Why Alcohol May Be Hurting your Training & Diet Progress + Tips to Drink Smarter

Why Alcohol May Be Hurting your Training & Diet Progress + Tips to Drink Smarter

Hope you are all having a fabulous summer!

If you’re like me, the warm weather has you spending more time outside, whether at the cottage, at the beach or on a patio, in the company of friends and family. And with these activities, it is likely you are enjoying a drink or two .

While having some drinks in moderation is no biggy, being unaware of our drinking choices can get in the way of our health and fitness goals.

This can mean not being conscious of how much we are drinking, the types of drink choices we are making, and what happens before and after we drink.

What are the side effects of alcohol?

 

Dehydration

Alcohol is a natural diuretic, meaning it makes us pee more than normal. This can quickly lead to dehydration, which can impair your exercise performance the next day, mental functioning, and increase your chances of a nasty hangover.

Sleep Disruption

Drinking can reduce the quality of your sleep by shortening the length of sleep and time spent in REM (aka deep) sleep. Deep, quality sleep is essential to muscle building and recovery, and of course, general health and energy.

 

Empty Calories

Alcohol does contain calories, in fact, it is the second most dense macronutrient - 7 calories per gram (more than protein or carbs, which are 4 calories per gram). On occasion, extra calories from a few alcoholic drinks is fine, but if you consume empty calories from alcohol this can add up over time. Drinking can also replace calories from nutritious food.

 

  • 5 oz glass of wine (12% alcohol): 130 Calories

  • 12 oz glass of beer (5% alcohol): 150 calories

  • 1.5 oz of hard liquor (40% alcohol): 100 calories

 

May Affect Body Composition

Consuming alcohol can certainly impact the work you are doing in your training sessions. As alcohol diminishes sleep quality, it slows down your recovery process by interfering with muscle repair that occurs during restful sleep. It can also contribute excess calories which may be stored as fat.

 

Tips to Drink Smarter

It is probably not realistic for most of us to never consume alcohol. So how might we limit some of the negative effects of drinking on the occasion we want to enjoy a drink, or two?

 

1)    Have 2-3 drinks max

We hear that we should “drink in moderation” but what does that really mean? Current guidelines for alcohol consumption are 1-3 standard alcoholic drinks for men, and 1-2 drinks for women, per day. No, this does not mean that you can save all your drinks for one day a week but if you are going to drink on multiple nights, pace it out.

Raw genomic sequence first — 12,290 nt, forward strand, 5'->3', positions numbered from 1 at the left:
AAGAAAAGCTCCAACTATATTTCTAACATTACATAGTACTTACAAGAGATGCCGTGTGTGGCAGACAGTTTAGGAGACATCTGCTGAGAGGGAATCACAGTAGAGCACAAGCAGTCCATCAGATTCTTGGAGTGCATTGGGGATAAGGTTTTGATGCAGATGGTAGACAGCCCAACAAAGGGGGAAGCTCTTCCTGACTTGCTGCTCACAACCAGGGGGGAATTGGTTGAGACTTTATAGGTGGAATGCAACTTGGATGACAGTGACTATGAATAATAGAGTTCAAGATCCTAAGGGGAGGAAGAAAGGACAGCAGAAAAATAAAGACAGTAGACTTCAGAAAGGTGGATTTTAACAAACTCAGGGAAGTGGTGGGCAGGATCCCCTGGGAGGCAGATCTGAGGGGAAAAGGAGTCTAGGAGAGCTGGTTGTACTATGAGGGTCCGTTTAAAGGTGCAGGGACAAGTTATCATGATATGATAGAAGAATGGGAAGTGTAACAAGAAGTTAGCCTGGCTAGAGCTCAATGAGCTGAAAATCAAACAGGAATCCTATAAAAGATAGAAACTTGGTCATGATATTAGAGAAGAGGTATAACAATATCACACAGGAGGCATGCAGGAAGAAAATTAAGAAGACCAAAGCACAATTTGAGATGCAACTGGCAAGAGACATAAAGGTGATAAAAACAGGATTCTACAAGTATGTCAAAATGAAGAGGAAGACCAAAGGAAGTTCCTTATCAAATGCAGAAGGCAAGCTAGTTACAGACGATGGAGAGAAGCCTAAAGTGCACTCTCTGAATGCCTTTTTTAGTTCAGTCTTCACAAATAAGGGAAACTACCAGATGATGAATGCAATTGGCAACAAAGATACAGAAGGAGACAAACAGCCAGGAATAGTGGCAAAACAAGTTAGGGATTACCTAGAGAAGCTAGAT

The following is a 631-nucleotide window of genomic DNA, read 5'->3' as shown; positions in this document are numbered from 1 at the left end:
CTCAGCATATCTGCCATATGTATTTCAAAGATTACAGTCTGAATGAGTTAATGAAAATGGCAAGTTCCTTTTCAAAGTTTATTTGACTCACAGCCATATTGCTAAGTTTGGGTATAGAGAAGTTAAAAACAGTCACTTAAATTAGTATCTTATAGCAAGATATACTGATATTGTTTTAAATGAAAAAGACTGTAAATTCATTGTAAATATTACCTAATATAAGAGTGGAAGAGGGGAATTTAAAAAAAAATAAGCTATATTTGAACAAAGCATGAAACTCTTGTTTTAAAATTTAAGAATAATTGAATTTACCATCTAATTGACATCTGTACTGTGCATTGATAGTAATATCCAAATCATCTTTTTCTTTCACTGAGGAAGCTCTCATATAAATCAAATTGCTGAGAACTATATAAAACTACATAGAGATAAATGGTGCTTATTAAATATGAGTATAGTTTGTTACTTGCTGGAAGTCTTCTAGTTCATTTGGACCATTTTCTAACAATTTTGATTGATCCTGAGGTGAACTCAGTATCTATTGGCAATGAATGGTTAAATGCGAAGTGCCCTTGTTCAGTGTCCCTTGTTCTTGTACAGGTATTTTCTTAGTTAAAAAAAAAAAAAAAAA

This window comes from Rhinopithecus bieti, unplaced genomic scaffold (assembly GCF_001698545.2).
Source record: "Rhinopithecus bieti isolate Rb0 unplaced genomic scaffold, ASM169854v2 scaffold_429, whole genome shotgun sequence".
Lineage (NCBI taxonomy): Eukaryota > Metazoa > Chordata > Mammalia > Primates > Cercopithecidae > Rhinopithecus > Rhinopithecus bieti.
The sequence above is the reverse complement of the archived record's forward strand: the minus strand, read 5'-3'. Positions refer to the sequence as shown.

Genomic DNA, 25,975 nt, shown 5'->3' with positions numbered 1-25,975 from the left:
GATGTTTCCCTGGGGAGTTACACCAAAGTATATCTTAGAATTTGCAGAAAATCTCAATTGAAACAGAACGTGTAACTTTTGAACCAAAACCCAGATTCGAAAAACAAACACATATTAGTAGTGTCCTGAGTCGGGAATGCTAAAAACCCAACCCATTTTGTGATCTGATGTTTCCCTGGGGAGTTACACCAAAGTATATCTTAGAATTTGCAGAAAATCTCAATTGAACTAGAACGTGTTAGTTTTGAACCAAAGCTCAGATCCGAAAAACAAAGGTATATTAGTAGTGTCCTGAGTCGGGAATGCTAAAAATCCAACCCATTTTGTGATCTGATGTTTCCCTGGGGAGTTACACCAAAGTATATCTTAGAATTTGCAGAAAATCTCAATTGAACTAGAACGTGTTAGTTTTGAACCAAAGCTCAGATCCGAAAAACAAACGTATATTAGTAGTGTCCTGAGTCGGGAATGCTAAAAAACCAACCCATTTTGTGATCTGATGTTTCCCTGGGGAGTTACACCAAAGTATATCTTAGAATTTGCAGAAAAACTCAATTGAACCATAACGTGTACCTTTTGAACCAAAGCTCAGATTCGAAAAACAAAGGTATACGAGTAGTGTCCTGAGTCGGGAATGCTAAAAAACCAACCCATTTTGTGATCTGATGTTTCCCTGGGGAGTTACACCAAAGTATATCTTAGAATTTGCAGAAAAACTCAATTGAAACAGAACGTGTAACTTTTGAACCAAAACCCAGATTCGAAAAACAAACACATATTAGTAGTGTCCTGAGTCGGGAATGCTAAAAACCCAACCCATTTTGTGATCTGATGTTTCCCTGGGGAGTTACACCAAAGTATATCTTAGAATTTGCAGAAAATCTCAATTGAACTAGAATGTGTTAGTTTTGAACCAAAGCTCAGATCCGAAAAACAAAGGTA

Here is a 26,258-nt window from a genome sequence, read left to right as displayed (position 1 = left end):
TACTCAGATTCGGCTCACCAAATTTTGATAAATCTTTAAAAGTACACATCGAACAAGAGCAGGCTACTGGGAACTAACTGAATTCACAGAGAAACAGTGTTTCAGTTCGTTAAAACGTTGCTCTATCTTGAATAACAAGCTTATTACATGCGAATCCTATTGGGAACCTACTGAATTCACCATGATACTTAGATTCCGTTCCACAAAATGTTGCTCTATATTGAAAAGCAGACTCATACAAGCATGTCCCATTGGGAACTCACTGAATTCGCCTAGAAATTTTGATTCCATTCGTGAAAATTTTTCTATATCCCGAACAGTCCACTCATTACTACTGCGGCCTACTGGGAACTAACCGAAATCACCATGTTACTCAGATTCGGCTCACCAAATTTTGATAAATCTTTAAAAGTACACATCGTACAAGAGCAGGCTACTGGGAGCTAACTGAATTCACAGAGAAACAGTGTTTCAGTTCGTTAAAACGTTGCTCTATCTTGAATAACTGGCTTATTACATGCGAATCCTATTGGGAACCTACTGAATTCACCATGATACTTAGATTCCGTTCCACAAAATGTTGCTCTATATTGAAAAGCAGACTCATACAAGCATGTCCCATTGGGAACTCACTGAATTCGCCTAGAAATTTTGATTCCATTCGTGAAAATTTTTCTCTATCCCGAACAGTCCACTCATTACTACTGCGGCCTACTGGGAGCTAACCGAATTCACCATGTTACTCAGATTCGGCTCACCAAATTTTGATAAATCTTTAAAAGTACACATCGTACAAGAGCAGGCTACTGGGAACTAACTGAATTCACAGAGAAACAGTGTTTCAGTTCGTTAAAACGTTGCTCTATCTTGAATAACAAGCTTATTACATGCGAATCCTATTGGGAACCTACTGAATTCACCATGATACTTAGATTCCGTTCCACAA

If weight loss, performance and body composition are your goals, I would limit drinking to no more than 1-2 nights per week.

Set out the limit before you go out, so you are more likely to stick to it.

 

2)    Pace Yourself

If you find it hard to pace yourself, try choosing a larger volume drink like a dry cider with ice, wine spritzer or tall mixer with soda water. In between drinks, try having a low-calorie mocktail like flavoured soda water with a splash of grapefruit juice & lime slices.

 

3)    Make Better Drink Choices

Most drinks are loaded with sugar. Having mixed drinks like rum and coke, cocktails and sweetened ciders can contribute a lot of empty calories.

Instead, make better choices and the spare the extra calories and carbs. Avoid sugar-sweetened colas, juices, liqueurs (which are sweet/ syrupy), tonic water, cocktail mixes, and sweetened ciders.  Ask for half sweet or no syrup for cocktails. Have your liquor neat or ask for it with club-soda which is calorie free. Choose dry wines, and if you like cider, choose the ones with no added sugars.

My favourite lower sugar drink options are vodka sodas with a splash of orange juice, socialities, and dry ciders with ice.

  

4)    Don’t skip food!

Don’t skip a meal just to save on the calories you are going to consume from alcohol later! Drinking on an empty stomach can make it harder to pace yourself, and also sets you up for a munchy binge later. Have a meal around 1-2 hours before you plan to drink. Focus on lean proteins and complex / higher fiber carbs.

For you active folks…. If you plan to drink after a training session, it is absolutely crucial that you ensure that you rehydrate and recover FIRST. This means drinking enough water, using electrolytes if needed, and having a substantial meal containing protein and complex carbohydrates after your activity.

 

5)    Plan Ahead

Alcohol acts like an appetite stimulant. plus it can lower your inhibitions (aka ability to make smart choices). It is super important to decide BEFORE you go out how much and what you will drink, and also what you will have to eat later on. Plan out some healthy food options for the end of the night so you aren’t as tempted to have that pizza binge.

As alcohol reduces your ability to digest fats, keep your post-drinking snacks light (aka low fat…. so no, poutine is not a good option). Keep it carb and protein-focused, such as:   

  • Scrambled eggs + whole wheat toast

  • Banana + peanut butter

  • Crackers + smoked salmon

  • Apple + hummus

  

6)    Hydrate

Combat the dehydrating effects of alcohol by having two glasses of water for every alcoholic drink you consume. The day after drinking, ensure you continue to drink lots of water throughout the day and use electrolytes if you engage in an activity involving a lot of sweat loss.  

  

Hope you enjoyed todays post!

 

Until next time,

Leigh

 

 

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